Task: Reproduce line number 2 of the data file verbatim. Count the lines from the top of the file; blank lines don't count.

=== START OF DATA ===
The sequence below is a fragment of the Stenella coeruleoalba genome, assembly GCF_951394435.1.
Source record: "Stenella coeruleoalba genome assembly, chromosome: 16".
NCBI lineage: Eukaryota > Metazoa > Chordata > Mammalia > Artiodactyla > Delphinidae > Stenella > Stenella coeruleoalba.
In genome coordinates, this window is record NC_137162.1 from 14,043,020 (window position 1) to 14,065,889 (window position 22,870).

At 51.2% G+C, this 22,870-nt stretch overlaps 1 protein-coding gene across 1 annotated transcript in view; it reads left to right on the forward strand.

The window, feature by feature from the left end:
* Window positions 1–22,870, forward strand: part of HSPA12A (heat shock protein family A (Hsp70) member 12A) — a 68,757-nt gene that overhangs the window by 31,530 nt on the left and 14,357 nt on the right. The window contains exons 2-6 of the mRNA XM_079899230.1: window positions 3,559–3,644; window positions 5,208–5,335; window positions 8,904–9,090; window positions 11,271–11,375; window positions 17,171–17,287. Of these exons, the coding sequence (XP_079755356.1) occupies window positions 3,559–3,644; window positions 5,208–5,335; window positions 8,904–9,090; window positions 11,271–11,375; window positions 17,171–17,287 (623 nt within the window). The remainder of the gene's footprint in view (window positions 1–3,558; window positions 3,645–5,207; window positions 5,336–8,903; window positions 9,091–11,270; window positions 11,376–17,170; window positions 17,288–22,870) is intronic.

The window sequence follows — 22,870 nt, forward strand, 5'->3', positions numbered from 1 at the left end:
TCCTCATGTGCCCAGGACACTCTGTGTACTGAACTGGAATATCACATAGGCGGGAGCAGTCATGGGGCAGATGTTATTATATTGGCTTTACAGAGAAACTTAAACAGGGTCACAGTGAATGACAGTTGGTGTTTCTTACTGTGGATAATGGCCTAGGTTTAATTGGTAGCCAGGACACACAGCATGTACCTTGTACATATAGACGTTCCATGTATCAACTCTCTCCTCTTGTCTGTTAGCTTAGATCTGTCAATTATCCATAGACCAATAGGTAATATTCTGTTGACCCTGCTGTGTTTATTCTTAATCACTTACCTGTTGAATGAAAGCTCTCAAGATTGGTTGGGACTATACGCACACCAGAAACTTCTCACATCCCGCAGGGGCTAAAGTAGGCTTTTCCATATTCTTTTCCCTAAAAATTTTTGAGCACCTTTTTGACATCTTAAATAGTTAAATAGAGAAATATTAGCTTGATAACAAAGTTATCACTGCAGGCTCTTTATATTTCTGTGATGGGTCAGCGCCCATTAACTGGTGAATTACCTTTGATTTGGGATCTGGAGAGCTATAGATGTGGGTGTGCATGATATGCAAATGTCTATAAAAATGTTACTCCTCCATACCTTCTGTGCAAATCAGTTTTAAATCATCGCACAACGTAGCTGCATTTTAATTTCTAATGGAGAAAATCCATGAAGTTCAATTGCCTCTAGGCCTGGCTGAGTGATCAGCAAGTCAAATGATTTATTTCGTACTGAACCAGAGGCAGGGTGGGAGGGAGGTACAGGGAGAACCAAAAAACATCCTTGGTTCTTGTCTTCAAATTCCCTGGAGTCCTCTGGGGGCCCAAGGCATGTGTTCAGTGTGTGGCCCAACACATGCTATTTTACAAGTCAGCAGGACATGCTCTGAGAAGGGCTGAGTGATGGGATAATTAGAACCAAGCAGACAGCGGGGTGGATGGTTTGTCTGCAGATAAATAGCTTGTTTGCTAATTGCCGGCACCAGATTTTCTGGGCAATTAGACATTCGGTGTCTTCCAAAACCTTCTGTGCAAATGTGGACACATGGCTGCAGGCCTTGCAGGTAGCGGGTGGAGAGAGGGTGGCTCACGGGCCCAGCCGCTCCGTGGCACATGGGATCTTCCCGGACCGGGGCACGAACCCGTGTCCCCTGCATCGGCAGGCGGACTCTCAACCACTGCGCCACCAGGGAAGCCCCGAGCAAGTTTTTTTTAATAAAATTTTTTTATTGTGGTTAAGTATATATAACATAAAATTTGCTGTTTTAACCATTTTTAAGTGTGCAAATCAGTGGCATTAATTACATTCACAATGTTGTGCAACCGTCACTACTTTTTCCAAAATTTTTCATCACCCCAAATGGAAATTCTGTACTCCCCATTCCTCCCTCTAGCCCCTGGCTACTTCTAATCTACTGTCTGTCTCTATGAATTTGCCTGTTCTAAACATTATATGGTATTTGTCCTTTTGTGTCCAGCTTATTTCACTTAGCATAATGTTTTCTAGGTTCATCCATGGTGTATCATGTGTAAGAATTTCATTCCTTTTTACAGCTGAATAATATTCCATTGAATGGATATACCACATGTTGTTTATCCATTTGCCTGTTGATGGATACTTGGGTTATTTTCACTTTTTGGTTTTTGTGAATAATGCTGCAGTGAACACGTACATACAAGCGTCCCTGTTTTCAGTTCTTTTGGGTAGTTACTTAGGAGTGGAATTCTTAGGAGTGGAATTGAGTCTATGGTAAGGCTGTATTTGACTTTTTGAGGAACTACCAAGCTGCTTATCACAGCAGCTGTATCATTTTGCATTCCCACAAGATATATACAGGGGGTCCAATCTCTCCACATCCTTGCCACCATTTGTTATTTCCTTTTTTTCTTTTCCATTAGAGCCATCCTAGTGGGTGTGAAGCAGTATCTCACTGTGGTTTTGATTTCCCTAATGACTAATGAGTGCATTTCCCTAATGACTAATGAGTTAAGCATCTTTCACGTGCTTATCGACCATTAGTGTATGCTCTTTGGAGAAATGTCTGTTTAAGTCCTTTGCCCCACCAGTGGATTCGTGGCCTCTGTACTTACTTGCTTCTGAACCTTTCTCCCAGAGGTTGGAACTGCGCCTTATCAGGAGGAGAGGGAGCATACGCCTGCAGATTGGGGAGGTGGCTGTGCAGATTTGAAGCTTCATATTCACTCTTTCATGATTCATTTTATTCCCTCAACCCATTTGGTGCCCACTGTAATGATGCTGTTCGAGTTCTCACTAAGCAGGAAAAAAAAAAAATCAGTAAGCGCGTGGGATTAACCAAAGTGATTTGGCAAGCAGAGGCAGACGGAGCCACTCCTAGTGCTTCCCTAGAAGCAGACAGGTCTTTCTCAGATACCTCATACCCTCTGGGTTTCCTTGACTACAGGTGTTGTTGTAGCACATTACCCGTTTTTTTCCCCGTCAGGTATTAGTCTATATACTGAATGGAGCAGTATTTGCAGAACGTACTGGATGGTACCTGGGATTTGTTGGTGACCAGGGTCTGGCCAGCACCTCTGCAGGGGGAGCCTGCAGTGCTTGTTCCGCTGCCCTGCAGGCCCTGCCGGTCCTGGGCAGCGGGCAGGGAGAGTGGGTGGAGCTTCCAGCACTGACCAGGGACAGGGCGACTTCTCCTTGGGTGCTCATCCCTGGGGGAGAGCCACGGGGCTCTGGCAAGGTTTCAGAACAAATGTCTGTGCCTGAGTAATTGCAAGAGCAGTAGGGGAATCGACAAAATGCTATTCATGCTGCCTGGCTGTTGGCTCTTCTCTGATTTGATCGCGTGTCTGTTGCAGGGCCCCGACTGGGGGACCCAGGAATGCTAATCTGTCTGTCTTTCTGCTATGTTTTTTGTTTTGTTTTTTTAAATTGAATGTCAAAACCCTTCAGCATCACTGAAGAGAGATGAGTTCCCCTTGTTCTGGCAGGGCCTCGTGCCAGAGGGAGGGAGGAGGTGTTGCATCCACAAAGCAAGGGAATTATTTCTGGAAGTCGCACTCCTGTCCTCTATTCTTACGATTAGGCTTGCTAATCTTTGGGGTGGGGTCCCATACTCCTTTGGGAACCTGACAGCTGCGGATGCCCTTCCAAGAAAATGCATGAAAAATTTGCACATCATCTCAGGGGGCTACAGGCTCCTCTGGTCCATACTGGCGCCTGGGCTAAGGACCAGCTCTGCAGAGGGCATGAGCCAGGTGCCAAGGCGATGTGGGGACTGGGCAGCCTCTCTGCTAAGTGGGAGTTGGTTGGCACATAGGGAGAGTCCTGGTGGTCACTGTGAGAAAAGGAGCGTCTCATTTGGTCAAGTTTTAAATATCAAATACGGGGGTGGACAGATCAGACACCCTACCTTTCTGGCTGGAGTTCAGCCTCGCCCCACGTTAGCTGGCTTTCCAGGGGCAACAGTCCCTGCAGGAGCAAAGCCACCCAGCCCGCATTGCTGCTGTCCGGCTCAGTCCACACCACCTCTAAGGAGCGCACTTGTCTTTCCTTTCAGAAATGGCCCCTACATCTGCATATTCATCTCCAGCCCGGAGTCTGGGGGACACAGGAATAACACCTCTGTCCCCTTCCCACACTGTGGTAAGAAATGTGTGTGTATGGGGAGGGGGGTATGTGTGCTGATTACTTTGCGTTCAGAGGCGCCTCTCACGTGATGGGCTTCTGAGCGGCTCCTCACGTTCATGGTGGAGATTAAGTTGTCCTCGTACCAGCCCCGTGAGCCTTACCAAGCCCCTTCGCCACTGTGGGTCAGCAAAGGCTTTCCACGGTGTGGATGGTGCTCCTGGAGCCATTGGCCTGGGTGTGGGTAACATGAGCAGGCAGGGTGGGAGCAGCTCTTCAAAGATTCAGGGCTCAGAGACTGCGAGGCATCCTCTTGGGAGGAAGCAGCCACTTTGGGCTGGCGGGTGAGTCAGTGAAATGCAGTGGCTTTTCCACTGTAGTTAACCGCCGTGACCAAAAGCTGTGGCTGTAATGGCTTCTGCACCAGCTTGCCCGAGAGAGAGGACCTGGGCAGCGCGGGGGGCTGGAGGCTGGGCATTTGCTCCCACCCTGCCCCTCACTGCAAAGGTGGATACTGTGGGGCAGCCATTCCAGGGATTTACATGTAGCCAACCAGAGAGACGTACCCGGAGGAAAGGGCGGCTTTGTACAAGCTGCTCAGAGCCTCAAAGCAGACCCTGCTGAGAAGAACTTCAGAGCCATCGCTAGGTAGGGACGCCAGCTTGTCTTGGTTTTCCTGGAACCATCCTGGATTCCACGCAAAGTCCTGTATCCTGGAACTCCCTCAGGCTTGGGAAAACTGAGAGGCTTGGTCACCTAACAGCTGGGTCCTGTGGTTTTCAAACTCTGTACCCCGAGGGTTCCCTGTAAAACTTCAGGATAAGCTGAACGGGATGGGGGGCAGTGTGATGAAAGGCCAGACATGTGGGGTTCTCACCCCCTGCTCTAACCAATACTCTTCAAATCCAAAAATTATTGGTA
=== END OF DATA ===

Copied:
Source record: "Stenella coeruleoalba genome assembly, chromosome: 16".